Sunday, May 15, 2005

Thoughts from a Founding Father

History I believe furnishes no example of a priest-ridden people maintaining a free civil government. This marks the lowest grade of ignorance, of which their political as well as religious leaders will always avail themselves for their own purpose.

I never told my religion, nor scrutinized that of another. I never attempted to make a convert, nor wished to change another's creed. I have judged others' religions by their lives, for it is from our lives and not our words that our religions must be read.

Shake off all the fears of servile prejudices, under which weak minds are serviley crouched. Fix reason firmly in her seat, and call on her tribunal for every fact, every opinion. Question with boldness even the existence of a God, because, if there be one, he must more approve of the homage of reason than that of blind faith.

Believing with you that religion is a matter which lies solely between man and his God, that he owes account to none other for his faith or his worship, that the legislative powers of government reach actions only, and not opinions, I contemplate with sovereign reverence that act of the whole American people which declared that their legislature should "make no law respecting an establishment of religion, or prohibiting the free exercise thereof," thus building a wall of separation between church and State.

[N]o man shall be compelled to frequent or support any religious worship ministry or shall otherwise suffer on account of his religious opinions or belief, but all men shall be free to profess and by argument to maintain, their opinions in matters of religion, and that the same shall in no wise ... affect their civil capacities.

I consider the government of the United States as interdicted by the Constitution from intermeddling with religious institutions, their doctrines, discipline, or exercises.

I am for freedom of religion and against all maneuvers to bring about a legal ascendancy of one sect over another.

No religious reading, instruction or exercise, shall be prescribed or practiced [in the elementary schools] inconsistent with the tenets of any religious sect or denomination.

- Thomas Jefferson here and here. And there's a whole lot more where those came from. (First quote via Iddybud)
That was a founding father. The religious (far) right talks about maintaining the philosophies of the founding fathers. Clearly, what they want to do is reverse the intentions of this particular founding father.

Can you imagine a modern-day politician reflecting Jefferson's thoughts in public today? We've grown in economically, technologically, militarily--but is it possible we're back-sliding intellectually?

On the whole, I suspect--or hope--not. I suspect a greater percentage of Americans may appreciate what Jefferson had to say on these matters. Perhaps the religious right has only grown more fervent in recent years in reaction to the overall growing secularization of the United States they see taking place around them. One can only hope. Of course, we've also seen that growing enlightenment and secularization in other parts of the world have been met with fundamentalist intolerance and, inevitably, violence. Let's hope that pattern isn't repeated here.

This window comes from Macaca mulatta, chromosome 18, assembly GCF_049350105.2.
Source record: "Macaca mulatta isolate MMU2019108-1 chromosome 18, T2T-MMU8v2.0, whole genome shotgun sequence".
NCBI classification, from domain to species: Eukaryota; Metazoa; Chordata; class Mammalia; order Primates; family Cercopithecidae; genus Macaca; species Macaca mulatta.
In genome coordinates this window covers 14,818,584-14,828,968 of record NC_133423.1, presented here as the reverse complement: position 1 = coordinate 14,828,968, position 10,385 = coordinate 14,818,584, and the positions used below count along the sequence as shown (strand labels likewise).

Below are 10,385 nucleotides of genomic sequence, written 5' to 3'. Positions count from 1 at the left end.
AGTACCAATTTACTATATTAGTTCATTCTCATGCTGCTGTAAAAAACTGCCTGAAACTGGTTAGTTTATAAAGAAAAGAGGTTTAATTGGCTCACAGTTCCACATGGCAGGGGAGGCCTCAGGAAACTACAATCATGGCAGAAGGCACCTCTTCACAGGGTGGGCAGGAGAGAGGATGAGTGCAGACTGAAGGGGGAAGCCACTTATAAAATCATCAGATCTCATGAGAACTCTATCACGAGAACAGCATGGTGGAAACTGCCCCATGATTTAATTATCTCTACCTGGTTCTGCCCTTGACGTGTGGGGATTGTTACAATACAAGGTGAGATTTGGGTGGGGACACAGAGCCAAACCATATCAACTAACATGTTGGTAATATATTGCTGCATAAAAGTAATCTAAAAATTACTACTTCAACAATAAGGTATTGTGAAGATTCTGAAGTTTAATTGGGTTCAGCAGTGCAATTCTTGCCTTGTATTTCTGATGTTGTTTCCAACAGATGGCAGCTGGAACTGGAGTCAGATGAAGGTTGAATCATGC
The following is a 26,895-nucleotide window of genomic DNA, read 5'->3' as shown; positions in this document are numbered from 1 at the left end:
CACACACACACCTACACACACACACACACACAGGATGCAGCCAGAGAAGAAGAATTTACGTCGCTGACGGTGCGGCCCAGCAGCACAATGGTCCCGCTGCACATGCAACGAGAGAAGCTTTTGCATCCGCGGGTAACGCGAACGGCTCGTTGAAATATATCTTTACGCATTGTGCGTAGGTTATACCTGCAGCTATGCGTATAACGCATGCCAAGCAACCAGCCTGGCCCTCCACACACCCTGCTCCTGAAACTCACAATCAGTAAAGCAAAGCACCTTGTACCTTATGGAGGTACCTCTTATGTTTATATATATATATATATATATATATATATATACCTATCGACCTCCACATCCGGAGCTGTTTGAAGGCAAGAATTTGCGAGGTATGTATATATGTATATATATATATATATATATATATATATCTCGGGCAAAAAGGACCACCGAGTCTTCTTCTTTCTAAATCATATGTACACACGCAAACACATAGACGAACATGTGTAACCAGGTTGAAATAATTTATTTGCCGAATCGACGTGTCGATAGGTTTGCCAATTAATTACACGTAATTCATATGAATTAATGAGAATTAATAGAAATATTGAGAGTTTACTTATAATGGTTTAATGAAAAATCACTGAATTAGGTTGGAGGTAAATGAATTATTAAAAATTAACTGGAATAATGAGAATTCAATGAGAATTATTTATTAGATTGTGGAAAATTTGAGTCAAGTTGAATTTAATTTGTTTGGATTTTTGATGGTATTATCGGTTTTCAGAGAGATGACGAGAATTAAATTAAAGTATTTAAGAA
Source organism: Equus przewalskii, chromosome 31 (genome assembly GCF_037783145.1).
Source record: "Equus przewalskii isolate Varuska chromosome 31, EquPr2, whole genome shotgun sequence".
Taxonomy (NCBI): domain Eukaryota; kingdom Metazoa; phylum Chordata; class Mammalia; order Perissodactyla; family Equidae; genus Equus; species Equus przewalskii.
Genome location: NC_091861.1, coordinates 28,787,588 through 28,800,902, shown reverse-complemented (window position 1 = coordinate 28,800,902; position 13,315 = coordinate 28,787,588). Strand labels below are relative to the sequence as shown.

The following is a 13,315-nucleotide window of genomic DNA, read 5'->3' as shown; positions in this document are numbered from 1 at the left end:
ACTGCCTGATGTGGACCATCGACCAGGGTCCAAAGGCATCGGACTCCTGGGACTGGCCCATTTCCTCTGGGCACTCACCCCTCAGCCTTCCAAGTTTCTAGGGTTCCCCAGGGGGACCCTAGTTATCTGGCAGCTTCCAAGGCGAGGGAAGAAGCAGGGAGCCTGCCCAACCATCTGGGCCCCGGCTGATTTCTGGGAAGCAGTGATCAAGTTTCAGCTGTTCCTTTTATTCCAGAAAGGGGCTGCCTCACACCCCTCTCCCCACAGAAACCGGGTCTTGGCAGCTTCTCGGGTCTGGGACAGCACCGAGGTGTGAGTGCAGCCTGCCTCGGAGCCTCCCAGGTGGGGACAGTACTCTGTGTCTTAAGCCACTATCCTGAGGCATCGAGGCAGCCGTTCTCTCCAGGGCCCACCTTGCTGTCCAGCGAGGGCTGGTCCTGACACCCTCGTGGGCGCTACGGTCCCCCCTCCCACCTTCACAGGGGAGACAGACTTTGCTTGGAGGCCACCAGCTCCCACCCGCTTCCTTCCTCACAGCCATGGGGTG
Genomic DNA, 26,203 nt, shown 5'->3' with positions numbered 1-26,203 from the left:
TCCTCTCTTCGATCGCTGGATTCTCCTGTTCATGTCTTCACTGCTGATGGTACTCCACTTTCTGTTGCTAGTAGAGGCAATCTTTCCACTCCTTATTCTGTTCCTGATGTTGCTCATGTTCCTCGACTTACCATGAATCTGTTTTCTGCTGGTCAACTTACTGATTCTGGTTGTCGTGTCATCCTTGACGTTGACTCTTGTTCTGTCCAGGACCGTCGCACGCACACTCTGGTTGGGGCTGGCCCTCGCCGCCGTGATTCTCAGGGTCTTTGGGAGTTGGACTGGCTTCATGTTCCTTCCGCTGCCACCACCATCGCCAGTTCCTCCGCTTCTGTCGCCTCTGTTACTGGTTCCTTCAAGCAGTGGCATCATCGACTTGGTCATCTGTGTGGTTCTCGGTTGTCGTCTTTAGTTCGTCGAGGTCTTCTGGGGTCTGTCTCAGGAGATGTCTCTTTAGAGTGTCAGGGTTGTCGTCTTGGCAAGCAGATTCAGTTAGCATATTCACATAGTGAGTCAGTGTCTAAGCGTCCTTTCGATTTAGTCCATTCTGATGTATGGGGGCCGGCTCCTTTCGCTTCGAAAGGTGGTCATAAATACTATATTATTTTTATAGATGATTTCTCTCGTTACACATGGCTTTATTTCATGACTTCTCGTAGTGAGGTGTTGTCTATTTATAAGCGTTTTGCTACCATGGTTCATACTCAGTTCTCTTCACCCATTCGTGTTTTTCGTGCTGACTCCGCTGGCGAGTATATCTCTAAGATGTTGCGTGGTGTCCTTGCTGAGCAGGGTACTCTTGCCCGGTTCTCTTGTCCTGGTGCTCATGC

Arguably, it already has. Consider Eric Rudolph, who bombed an Birmingham abortion clinic and was protected by the people of Andrews, North Carolina, for nigh a decade after. It's not difficult at all to find folks sympathetic to him, though he fits the very definition of a terrorist. But how often have you seen him described that way?

As our nation becomes increasingly secular, do we have more and more violence to look forward to--violence curling up and striking from within our borders, in addition to violence from abroad?

Fire & Ice

I once read a rather depressing explanation for why we may not have heard from alien species already: the theory is that alien peoples may evolve to a point that they discover the power of the atom, then they somehow end up eradicating themselves before they can be discovered by other sentient beings. One would hope that some order of beings would escape such a horrific cycle. So perhaps this is a theory best embraced by only the least hopeful among us. (I should also note there also many other good reasons that we may not have heard from other sentient beings in the universe, chief of those being the distance involved and the eons it would take for any signals to reach us.)

But what are we to think? Nuclear weapons are still proliferating around the world. As technology evolves, it may be easily to replicate smaller, more efficient nuclear weapons. Is it too hard to imagine that the world might reach a point of secularization that pushes a religious minority into a corner (from their perspective), so that the only way they see to retaliate is by splitting a few atoms in significant locales across the planet? If you know much about nuclear winter at all, you know that you don't have to blow up the whole planet in order to destroy most of sentient life.

What a sad and terrible ending that'd be for this peculiar pocket of consciousness in the universe.

(I could say that I just need more coffee and I wouldn't have such a negative view of the future, but this is a theory I've been mulling over for a long time now. I used to have much more positive view of the future, something I thought of as "the inevitable democratization of human thought." I still hold out a little hope; I'm just afraid that such glorious ends may be interrupted by fiery, deadly means.)

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